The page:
Peterson was also a transfer from the MOL program, and was a member of the support crew for Apollo 16. Musgrave joined NASA in 1967 as part of the second scientist-astronaut group, and was the backup Science Pilot for the first Skylab mission. He also participated in the design of the equipment that he and Peterson used during their EVA on the STS-6 mission.

Support crew[edit]

Spacewalks[edit]

  • Musgrave and Peterson
  • EVA Start: April 7, 1983
  • EVA End: April 8, 1983
  • Duration: 4 hours, 17 minutes

Crew seating arrangements[edit]

Seat[2] Launch Landing STS-121 seating assignments.png
Seats 1–4 are on the Flight Deck. Seats 5–7 are on the Middeck.
S1 Weitz Weitz
S2 Bobko Bobko
S3 Musgrave Musgrave
S4 Peterson Peterson

Mission background[edit]

The mission was originally scheduled to launch on January 20, 1983. However, a hydrogen leak in one of the orbiter's main engines was discovered after the first flight readiness firing in December 1982. Later, after a second flight readiness firing of the main engines on January 25, 1983, fuel line cracks were found in the other two engines. A spare engine replaced the engine with the hydrogen leak, and the other two engines were removed, repaired and reinstalled.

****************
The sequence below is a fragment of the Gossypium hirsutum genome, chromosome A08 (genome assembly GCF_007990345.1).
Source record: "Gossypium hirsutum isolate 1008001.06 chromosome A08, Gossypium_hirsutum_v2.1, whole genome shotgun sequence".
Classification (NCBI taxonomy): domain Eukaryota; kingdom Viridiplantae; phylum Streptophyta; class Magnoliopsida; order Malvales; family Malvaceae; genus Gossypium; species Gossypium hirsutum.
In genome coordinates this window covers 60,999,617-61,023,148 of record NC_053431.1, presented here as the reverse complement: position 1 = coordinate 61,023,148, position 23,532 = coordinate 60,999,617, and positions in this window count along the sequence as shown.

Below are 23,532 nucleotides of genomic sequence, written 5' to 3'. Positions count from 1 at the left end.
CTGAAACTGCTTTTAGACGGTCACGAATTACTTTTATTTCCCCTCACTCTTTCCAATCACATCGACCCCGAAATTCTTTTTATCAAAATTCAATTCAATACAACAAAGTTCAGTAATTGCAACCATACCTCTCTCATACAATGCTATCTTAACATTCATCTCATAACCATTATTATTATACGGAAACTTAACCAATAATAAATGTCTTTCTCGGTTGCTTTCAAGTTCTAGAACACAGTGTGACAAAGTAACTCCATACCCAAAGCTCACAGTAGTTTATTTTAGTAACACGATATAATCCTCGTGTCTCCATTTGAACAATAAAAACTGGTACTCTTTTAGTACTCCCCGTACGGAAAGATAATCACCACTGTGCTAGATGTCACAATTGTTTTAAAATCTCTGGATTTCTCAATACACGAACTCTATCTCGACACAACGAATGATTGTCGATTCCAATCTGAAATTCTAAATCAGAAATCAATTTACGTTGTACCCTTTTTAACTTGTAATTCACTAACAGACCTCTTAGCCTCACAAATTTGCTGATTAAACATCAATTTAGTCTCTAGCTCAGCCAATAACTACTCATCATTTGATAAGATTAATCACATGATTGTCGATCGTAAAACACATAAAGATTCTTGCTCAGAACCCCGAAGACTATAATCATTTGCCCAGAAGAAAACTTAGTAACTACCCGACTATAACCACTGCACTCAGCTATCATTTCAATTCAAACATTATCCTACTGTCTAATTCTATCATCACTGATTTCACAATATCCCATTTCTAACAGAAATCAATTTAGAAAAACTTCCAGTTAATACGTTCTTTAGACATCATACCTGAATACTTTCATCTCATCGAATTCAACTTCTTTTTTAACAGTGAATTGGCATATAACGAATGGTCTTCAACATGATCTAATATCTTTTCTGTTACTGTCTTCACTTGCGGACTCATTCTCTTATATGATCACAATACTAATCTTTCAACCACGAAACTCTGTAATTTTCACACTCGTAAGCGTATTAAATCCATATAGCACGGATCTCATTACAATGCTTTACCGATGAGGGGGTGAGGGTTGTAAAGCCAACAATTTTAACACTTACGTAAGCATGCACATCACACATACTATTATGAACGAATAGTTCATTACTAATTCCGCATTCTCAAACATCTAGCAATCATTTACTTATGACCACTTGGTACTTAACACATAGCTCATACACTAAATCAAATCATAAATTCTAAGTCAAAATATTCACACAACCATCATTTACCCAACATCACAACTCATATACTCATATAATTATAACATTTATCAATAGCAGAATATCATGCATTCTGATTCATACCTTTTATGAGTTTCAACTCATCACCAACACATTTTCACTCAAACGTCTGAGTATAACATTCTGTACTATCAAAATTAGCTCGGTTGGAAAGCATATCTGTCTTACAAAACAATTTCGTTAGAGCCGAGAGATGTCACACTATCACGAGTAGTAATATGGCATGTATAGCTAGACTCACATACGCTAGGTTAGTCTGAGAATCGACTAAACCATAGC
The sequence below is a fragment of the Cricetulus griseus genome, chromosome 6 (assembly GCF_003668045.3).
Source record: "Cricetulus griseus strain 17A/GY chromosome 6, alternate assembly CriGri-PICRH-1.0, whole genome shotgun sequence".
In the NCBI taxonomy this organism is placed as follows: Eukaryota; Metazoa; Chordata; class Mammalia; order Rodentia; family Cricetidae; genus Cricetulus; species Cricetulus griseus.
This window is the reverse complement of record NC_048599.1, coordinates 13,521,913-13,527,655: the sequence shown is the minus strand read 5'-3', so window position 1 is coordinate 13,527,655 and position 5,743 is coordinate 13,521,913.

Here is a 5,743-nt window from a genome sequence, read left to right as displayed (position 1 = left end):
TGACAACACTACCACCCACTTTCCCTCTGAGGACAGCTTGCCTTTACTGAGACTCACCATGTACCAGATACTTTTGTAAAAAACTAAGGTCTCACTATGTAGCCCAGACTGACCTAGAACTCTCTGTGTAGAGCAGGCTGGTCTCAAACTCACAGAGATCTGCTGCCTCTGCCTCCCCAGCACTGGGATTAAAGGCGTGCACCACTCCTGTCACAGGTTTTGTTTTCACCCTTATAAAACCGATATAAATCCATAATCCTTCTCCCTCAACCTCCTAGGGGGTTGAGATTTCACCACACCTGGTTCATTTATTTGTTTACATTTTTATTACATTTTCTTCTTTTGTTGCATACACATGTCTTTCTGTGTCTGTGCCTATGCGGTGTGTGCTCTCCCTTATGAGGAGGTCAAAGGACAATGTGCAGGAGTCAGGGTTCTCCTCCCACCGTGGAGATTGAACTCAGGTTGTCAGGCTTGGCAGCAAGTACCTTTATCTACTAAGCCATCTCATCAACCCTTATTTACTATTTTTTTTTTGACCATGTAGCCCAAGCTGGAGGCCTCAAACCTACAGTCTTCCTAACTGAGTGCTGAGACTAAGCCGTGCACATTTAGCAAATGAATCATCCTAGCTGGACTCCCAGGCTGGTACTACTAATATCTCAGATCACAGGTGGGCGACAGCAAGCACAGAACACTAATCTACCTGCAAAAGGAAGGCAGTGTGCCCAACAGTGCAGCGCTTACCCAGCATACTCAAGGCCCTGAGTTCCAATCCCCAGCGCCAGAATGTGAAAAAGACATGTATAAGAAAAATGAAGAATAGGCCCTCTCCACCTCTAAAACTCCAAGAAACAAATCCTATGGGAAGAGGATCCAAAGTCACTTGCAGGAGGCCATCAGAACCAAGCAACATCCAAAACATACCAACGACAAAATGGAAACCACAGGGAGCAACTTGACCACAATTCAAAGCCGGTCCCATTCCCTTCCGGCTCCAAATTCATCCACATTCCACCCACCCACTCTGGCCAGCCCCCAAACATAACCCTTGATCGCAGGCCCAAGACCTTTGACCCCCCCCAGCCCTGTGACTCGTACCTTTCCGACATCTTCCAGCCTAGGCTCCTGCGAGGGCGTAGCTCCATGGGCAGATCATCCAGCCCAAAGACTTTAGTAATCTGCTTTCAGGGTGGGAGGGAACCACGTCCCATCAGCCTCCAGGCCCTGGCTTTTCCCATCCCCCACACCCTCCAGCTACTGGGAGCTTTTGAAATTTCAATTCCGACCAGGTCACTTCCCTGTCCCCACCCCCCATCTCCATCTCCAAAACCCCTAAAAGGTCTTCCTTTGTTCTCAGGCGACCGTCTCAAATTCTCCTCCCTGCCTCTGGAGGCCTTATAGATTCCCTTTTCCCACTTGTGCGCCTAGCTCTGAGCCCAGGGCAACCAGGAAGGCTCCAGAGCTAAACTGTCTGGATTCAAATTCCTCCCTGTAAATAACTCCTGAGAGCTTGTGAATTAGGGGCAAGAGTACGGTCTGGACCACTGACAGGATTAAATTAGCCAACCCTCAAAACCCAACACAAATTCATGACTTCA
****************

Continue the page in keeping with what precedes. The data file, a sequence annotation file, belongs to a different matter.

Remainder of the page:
While the engine repairs were underway on February 28, a severe storm caused contamination of the mission's primary cargo, the first Tracking and Data Relay Satellite, TDRS-1, while it was in the Payload Change-out Room on the Rotating Service Structure at the launch pad. Consequently, the satellite had to be taken back to its checkout facility, where it was cleaned and rechecked. The Payload Change-out Room and the payload bay also had to be cleaned. All of these events pushed the launch back from March 26 to early April.[3]

Mission summary[edit]

On April 4, 1983, STS-6, the first mission of the orbiter Challenger, lifted off at 13:30 EST. It marked the first use of a new lightweight external tank and lightweight SRB casings.

STS-6 carried a crew of four – Paul J. Weitz, commander; Karol J. Bobko, pilot; Donald H. Peterson and Story Musgrave, both mission specialists. Using new spacesuits designed specifically for the Space Shuttle program, Peterson and Musgrave successfully accomplished the program's first extravehicular activity (EVA) on April 7-8, 1983, performing various tests in the orbiter's payload bay. Their spacewalk lasted 4 hours and 17 minutes.